Health Team

Raleigh teen introduces cerebral palsy patients to dance

Posted September 13, 2010

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— For many children with cerebral palsy, simply learning to walk is a lifetime goal.

Cerebral palsy is caused by an injury to the brain before, during or shortly after birth, which can cause a variety of disabilities.

Leah Cauley, 17, a dance student for the past 10 years at the Raleigh School of Ballet, has a goal to help children with the condition discover the joys of dancing.

“After my cousin Ashton was born, I realized that I didn't think it was fair that some people weren't able to express themselves,” Cauley said.

Cauley’s cousin, Ashton McNeely, 9, has cerebral palsy. Ashton was born two months early, and low oxygen levels led to a brain injury.

“That affects her motor skills, fine motor skills, and also she's mainly affected in her calf muscles and her feet,” Ashton’s mother, Melanie McNeely, said.

Cerebral palsy patients learn to dance Cerebral palsy patients learn to dance

Ashton inspired Cauley’s idea to develop a cerebral palsy ballet program as her senior project at Clayton High School.

In the classes, she emphasizes stretching and ballet body positions. Though there isn’t a lot of research to support it, Cauley said the practice offers a physical therapeutic benefit.

“Ballet works muscles that sometimes you don't know exist, and I think you can specifically target areas that children with CP need,” she said.

McNeely said the exercises are really good for her daughter. The emotional and mental benefits alone are worth the time and effort, she said.

“You know your child will never dance like Leah can dance - beautiful on stage - but she dances her way and the best way that she can and is positive about it, and that's what makes it great,” McNeely said.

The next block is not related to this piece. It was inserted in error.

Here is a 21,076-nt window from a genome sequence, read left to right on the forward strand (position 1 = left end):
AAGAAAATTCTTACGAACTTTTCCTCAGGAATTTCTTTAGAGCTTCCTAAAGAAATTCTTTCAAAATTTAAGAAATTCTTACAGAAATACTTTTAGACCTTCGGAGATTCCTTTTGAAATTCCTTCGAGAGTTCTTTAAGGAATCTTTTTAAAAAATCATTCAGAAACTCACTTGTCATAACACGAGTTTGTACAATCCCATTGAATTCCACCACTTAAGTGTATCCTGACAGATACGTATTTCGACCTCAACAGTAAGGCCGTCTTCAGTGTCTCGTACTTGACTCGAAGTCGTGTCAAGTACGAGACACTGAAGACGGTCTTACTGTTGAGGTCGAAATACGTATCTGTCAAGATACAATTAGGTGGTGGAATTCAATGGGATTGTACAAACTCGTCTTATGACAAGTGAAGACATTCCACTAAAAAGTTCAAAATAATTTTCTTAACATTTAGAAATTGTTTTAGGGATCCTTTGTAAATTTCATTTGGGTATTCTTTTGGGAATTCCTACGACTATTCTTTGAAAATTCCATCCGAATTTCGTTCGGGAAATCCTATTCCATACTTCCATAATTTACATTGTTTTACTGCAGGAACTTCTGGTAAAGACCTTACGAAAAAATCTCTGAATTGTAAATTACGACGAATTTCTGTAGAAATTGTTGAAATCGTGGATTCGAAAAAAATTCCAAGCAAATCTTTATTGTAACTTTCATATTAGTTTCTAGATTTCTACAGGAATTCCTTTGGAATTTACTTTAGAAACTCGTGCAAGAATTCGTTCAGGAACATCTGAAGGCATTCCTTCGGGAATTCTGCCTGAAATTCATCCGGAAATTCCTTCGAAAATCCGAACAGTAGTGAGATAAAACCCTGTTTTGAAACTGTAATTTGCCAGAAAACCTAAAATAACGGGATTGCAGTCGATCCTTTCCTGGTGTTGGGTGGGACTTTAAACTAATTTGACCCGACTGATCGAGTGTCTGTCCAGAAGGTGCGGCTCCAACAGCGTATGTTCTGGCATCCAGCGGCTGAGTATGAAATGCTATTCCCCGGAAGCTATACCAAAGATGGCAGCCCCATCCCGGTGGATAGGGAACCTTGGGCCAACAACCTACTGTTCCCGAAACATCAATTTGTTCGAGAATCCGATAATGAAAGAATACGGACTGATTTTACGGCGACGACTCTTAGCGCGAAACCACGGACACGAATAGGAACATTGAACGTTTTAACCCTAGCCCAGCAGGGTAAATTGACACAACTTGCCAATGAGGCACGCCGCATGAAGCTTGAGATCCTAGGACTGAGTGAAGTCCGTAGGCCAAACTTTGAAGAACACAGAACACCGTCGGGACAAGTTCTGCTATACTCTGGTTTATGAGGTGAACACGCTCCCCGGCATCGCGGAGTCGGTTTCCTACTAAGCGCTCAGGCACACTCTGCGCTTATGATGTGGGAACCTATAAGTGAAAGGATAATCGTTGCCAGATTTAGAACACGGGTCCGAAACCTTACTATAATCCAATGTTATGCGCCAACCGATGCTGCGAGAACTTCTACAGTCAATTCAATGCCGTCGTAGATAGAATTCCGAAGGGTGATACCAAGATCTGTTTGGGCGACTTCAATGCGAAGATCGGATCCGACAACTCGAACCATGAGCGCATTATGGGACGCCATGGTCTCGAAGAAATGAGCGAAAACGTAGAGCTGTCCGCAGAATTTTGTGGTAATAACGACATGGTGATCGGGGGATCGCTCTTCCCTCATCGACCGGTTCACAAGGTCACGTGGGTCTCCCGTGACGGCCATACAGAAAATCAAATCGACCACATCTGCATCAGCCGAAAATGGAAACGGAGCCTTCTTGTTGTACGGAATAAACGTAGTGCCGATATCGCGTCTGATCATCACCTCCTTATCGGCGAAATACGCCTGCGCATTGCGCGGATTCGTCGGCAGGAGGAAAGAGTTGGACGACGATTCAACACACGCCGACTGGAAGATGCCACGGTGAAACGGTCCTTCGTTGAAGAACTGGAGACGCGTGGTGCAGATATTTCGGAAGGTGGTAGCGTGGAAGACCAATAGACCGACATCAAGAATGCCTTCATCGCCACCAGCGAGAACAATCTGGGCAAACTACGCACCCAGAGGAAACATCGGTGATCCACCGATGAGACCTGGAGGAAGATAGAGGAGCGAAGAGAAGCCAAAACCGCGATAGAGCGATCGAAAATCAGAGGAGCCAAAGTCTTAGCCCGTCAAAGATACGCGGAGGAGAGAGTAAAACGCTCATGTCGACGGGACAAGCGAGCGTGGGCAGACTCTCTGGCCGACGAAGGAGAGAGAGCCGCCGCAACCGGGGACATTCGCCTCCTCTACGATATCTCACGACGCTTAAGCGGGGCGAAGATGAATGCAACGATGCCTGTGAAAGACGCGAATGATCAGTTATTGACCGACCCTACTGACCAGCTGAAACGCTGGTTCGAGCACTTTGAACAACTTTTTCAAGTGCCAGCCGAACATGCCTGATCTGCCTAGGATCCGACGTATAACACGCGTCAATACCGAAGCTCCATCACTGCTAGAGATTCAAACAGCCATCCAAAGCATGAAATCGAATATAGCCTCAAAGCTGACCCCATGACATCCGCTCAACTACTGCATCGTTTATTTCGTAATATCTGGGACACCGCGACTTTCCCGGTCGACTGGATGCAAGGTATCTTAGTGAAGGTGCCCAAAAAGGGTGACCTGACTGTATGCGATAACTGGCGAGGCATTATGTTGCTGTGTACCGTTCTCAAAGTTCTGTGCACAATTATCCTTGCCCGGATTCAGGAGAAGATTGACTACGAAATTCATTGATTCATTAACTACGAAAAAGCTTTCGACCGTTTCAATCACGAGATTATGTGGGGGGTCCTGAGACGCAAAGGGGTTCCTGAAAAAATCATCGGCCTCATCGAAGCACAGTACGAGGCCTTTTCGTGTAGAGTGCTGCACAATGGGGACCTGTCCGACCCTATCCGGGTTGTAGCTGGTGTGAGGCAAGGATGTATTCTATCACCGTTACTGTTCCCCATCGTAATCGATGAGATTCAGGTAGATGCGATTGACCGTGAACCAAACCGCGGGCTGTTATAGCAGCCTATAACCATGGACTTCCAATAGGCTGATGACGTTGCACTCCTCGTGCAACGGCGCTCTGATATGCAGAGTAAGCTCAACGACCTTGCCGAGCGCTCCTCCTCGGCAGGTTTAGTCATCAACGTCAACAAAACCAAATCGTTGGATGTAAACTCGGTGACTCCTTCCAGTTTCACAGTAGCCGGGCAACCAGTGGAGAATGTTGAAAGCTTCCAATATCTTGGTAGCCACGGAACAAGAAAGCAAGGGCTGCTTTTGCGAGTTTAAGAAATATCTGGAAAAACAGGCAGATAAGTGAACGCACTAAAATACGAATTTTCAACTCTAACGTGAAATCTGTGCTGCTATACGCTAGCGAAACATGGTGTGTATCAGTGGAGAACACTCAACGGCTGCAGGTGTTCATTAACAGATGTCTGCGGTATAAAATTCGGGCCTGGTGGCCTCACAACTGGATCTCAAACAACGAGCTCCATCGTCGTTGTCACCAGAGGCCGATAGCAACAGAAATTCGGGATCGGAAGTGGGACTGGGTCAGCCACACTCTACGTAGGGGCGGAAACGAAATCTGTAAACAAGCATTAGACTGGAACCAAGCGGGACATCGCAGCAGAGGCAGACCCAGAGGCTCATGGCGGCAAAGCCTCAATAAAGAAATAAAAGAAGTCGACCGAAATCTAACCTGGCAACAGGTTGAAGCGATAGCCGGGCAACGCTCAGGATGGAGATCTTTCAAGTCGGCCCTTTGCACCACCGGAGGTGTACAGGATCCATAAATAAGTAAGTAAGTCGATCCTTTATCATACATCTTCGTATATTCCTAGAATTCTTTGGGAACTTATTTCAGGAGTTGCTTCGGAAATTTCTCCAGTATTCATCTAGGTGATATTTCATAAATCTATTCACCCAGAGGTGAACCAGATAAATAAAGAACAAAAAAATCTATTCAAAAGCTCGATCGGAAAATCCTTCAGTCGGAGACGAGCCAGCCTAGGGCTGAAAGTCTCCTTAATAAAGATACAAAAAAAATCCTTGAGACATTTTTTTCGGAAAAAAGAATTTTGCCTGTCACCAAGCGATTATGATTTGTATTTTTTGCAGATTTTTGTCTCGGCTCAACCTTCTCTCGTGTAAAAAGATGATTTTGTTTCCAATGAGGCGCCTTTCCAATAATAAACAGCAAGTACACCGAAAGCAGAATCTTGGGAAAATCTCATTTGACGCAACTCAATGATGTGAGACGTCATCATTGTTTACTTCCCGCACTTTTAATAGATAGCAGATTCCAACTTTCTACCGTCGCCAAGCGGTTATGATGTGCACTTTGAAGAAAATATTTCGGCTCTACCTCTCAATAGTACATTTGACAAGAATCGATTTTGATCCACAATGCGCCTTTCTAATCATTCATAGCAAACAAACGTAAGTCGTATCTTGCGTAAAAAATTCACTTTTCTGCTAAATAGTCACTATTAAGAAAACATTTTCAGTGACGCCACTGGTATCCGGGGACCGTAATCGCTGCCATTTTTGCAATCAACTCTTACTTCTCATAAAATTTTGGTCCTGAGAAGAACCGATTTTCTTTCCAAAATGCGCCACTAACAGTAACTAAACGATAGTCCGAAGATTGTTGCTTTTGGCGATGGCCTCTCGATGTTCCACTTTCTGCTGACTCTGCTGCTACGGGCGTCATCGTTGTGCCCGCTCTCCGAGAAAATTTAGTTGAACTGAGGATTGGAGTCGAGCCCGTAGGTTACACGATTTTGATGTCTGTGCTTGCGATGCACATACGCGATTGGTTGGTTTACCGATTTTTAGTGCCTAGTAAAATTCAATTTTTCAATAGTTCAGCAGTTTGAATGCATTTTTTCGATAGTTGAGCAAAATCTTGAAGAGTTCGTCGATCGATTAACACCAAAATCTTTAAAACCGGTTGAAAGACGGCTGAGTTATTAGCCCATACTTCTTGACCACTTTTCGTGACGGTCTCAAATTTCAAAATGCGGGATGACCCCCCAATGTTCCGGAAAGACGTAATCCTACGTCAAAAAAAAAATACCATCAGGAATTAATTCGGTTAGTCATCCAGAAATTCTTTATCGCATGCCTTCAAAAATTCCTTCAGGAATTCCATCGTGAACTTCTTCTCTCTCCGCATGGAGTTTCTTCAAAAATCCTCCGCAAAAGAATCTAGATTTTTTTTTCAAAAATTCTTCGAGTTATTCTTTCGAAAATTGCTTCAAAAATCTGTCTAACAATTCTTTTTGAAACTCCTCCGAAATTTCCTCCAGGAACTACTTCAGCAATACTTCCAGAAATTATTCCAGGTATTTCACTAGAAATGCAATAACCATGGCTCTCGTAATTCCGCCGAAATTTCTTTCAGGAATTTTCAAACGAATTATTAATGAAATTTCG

Cauley is hoping to earn a grant so she can develop a cerebral palsy dance therapy program.


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  • Pseudonym Sep 15, 2010

    Really cool story. It's nice to see people make the news for doing something good. We need more of that.

  • WXYZ Sep 14, 2010

    Hmmm...."So, you think you can dance?" All things being relative, the pursuit of life, liberty and happiness are uncumbent upon us all, especially when responding to opportunities to understand and help those who are less fortunate. Would that more of us who are more fortunate be so unselfish and empathetic, as to donate our time, money and work to provide mainstreaming experiences for the disabled. In addition, dancing, horseback riding, boating, cycling, hiking, camping and fishing are but a few activities which could be offered to promote and maintain balance, coordination, stability and control as well as to counteract the ravages of social isolation.

  • drindiva Sep 14, 2010

    That is a fabulous project. My granddaughter has CP - she lives in Ohio, I would love to see her be able to participate in something like this. Keep up the good work and good luck with getting the grant!

  • packfan21 Sep 14, 2010

    Thats great and I wish you much success in your program. You are a very special young lady and you should be very proud of yourself.